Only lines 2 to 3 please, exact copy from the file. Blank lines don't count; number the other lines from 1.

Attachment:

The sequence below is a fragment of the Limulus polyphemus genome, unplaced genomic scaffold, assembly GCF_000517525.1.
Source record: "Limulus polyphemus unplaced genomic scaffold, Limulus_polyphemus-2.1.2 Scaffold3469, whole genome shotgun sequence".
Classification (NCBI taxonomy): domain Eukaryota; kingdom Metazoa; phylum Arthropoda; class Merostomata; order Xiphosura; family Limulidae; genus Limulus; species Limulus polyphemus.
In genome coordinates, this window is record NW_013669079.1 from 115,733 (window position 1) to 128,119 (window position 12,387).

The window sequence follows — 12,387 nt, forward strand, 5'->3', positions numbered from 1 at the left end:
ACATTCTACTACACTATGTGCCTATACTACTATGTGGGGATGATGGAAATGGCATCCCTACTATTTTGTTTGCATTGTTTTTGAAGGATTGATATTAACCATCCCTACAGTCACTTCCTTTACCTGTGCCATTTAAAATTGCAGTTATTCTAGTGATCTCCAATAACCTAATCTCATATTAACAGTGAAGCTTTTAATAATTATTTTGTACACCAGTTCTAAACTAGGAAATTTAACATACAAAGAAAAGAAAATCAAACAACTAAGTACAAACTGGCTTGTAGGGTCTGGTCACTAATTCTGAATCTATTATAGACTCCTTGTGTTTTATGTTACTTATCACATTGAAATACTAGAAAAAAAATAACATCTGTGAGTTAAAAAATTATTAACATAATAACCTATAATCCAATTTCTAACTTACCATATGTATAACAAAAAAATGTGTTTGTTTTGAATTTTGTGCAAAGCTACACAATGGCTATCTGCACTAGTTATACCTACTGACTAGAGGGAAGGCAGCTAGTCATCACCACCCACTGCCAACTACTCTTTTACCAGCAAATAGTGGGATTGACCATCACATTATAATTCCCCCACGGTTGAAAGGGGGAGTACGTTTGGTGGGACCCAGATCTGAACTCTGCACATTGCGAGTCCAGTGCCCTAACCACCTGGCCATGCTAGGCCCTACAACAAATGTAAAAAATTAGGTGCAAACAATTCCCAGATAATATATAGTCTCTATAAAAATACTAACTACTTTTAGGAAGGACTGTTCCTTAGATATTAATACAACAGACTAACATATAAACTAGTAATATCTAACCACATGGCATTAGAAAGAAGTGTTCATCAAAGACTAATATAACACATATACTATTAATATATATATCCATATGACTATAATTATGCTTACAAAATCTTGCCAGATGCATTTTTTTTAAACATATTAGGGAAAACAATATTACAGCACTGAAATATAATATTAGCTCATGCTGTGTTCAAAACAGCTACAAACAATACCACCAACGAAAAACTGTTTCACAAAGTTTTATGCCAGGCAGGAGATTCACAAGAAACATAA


Source record: "Limulus polyphemus unplaced genomic scaffold, Limulus_polyphemus-2.1.2 Scaffold3469, whole genome shotgun sequence".
Classification (NCBI taxonomy): domain Eukaryota; kingdom Metazoa; phylum Arthropoda; class Merostomata; order Xiphosura; family Limulidae; genus Limulus; species Limulus polyphemus.